31,000 Canadians complain about voter suppression


Prime Minister Stephen Harper greets children at the school where he voted on May 2, 2011, in Calgary, Alta. More than 31,000 Canadians have complained to Elections Canada about harassing phone calls linked to the Conservative Party.


Mike Ridewood

More than 31,000 voters have lodged complaints with Elections Canada related to automated or harassing phone calls during last year’s federal campaign.

So-called “robocalls” are the source of Canadians’ ire, The Globe and Mail reported, linked to allegations Conservative Party candidates hired call centers to frustrate voters in competitive ridings.

“Elections Canada has received a high volume of complaints in recent days as a result of MPs and political parties calling on the public to send information to the agency,” the non-partisan federal agency said in a release. “More than 31,000 contacts have been initiated with Elections Canada by Canadians.”

In the last two votes combined, Elections Canada received about 829 complaints, the Globe said. As a result, Elections Canada has also launched an official investigation.

The Conservatives won a majority last May after two straight minority governments. During the May election, a small number of complaints surfaced about phone calls (both live and recorded) sending voters to the wrong polling station.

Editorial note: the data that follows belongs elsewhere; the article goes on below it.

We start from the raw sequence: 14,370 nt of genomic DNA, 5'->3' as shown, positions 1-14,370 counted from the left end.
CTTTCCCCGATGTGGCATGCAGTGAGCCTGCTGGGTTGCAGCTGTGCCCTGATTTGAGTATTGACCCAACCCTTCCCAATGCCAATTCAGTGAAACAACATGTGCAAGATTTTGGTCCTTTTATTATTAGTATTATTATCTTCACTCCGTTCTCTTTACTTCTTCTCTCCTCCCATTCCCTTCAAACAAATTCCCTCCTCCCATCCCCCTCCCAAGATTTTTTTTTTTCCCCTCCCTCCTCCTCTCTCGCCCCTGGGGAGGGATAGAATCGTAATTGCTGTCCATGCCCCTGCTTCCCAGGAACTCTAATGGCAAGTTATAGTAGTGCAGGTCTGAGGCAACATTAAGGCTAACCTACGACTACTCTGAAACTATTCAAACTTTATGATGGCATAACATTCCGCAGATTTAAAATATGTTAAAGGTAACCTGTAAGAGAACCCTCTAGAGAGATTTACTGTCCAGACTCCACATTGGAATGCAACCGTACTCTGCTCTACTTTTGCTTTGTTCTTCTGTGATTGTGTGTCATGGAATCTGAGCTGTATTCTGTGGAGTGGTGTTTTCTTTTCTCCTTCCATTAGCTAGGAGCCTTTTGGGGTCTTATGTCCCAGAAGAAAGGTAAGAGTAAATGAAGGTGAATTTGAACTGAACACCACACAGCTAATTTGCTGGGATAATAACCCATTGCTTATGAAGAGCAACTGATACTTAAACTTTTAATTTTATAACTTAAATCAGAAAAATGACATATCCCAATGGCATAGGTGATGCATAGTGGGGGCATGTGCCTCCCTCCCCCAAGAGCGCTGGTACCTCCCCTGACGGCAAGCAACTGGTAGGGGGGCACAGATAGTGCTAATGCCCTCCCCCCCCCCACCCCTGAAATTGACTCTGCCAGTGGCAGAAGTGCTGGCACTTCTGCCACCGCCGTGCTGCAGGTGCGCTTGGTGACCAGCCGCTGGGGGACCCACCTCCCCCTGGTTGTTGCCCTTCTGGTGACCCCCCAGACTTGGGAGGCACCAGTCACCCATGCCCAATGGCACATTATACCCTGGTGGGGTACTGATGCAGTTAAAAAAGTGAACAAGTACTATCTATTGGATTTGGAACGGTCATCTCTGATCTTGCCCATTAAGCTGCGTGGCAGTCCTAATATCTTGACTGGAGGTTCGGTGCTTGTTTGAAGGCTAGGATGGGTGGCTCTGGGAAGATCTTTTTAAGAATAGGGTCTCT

The depth of the alleged voter suppression surfaced last week when an Ottawa Citizen/Postmedia investigation unearthed dozens of complains in ridings across the country.

MP Joyce Murray said voters in her Vancouver-area riding received late-night “harassing” phone calls from someone claiming to represent her Liberal Party of Canada.

“We think this is highly undermining of our reputation as a fair and democratic country that adheres to the rule of law,” she said, Postmedia reported. “Clearly this cannot be swept under the rug by the Conservatives as they’re trying to do.”

Prime Minister Stephen Harper’s party has denied all allegations. He suggested anyone connected to the fraud should face the full punishment of the law.

He also said any Conservative staffer, MP or party member with knowledge of the allegations should bring that evidence to Elections Canada.

“Of course, the Conservative Party of Canada is doing no such thing,” Dean Del Mastro, Harper’s Parliamentary secretary said, CBC reported. “We have made certain, as we’ve said in this House many times, everything that the Conservative Party has done is available to Elections Canada. We have nothing to apologize for.”

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